To punish or not punish: a comparative analysis of the legislative treatment of exemplary damages in Commonwealth jurisdictions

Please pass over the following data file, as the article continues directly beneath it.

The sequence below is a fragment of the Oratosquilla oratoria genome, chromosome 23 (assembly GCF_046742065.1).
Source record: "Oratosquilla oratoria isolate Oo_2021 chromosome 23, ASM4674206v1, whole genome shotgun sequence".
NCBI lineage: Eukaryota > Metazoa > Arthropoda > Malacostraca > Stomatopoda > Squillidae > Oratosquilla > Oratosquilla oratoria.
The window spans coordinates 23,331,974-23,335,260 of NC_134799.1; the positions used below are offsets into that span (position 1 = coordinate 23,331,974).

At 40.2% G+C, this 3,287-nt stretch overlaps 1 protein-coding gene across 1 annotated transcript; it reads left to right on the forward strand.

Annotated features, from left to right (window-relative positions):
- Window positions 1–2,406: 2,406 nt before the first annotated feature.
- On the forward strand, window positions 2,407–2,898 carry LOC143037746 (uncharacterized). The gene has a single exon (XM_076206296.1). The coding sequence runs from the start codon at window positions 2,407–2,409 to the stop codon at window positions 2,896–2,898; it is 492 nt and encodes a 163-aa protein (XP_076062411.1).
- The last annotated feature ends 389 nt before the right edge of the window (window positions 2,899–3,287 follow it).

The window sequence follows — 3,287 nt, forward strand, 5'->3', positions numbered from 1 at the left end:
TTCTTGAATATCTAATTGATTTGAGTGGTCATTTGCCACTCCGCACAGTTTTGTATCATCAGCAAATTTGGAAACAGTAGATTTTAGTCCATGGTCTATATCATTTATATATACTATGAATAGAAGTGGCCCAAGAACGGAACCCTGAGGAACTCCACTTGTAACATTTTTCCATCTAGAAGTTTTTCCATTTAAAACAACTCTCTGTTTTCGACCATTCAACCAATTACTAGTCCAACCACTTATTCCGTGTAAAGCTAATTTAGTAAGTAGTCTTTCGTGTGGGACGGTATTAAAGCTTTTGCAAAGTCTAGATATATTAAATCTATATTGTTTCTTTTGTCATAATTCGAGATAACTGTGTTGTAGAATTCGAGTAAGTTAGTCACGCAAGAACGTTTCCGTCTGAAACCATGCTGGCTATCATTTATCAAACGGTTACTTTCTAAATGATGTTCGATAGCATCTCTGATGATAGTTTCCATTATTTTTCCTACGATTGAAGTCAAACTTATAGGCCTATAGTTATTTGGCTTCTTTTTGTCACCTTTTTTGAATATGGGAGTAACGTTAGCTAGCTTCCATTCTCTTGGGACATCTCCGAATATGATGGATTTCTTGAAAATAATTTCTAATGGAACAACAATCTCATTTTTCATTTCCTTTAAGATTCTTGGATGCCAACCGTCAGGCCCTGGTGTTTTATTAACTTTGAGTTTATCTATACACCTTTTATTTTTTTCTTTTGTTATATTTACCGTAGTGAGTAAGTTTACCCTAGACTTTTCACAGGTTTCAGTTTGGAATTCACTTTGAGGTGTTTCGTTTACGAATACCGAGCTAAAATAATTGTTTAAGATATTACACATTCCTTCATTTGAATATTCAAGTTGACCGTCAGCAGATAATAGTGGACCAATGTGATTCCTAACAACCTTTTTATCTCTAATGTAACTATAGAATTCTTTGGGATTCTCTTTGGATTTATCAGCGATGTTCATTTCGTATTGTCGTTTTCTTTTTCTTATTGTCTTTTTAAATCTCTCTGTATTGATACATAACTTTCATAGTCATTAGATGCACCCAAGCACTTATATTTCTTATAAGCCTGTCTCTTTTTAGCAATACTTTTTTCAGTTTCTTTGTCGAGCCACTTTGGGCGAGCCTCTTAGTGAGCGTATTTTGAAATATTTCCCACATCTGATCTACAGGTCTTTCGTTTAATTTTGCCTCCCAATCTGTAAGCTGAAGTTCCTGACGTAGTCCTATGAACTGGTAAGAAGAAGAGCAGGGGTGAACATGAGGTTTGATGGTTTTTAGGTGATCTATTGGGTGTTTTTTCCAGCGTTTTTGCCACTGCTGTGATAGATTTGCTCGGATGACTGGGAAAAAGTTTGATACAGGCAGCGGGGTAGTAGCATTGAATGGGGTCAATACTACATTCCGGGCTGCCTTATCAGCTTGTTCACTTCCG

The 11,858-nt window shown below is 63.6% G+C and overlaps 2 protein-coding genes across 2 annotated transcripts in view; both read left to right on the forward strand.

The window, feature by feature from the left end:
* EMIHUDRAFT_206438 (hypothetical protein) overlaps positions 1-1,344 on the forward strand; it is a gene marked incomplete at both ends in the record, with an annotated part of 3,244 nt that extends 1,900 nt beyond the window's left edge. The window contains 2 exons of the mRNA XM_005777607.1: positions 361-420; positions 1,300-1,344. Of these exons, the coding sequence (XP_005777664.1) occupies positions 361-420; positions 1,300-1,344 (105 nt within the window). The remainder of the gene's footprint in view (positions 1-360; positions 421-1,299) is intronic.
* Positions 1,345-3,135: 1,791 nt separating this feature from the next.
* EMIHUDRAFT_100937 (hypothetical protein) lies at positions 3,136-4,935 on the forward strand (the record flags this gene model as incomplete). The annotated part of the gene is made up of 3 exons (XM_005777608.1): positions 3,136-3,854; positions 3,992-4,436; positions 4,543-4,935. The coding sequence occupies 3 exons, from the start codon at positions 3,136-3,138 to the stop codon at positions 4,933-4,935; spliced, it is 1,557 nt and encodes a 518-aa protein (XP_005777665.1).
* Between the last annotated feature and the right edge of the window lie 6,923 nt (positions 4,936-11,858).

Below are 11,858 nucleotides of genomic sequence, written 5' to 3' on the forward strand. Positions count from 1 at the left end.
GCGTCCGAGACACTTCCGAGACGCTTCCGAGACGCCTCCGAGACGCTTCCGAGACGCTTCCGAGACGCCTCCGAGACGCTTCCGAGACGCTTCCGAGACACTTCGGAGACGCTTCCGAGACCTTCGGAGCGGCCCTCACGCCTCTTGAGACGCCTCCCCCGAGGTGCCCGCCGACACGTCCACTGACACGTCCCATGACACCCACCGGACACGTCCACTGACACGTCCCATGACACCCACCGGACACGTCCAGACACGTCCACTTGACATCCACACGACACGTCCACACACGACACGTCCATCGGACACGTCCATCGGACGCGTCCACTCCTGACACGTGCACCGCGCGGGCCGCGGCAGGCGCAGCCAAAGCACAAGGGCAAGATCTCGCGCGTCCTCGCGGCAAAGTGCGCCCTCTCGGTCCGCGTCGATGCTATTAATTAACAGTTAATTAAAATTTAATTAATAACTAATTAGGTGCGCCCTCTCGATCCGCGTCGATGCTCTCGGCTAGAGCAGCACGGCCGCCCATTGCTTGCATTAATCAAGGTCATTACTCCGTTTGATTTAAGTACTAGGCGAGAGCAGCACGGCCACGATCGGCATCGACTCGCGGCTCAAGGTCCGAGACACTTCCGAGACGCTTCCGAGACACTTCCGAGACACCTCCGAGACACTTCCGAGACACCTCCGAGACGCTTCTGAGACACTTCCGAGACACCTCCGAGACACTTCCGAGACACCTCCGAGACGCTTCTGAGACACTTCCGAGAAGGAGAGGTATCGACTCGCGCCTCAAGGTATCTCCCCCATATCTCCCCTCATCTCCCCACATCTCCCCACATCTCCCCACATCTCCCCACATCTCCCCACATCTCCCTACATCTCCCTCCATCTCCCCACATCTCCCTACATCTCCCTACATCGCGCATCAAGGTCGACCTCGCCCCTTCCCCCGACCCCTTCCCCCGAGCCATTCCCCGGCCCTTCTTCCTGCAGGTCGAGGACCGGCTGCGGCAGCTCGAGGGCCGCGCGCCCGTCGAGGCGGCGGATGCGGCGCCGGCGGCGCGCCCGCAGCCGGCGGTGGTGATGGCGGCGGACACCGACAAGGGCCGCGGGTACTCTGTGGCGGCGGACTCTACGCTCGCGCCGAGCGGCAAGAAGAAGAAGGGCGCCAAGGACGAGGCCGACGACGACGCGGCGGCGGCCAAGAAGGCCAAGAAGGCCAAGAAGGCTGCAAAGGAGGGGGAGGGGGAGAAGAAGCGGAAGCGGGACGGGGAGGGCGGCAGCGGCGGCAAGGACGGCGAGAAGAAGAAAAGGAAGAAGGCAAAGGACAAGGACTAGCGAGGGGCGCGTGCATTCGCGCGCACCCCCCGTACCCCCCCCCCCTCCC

Exemplary damages are an exceptional and controversial civil remedy.1 Though private litigation generally falls under the radar, exemplary damages often draw public interest due to the highly charged nature of the cases that concern this award.2 This paper outlines the different legislative approaches that the Commonwealth jurisdictions of New Zealand, Australia, Canada and the United Kingdom take to exemplary damages in the areas of personal injury, property, intellectual property, trade and commerce, media, employment and miscellaneous areas. This paper does not address the availability of exemplary damages in procedural legislation. The research process involved finding legislative references to exemplary damages in these jurisdictions and categorising these references. Relevant parliamentary materials and commentary have also been included. This paper concludes that exemplary damages should be awarded in New Zealand and that New Zealand’s current generous approach towards awarding exemplary damages in legislation is appropriate.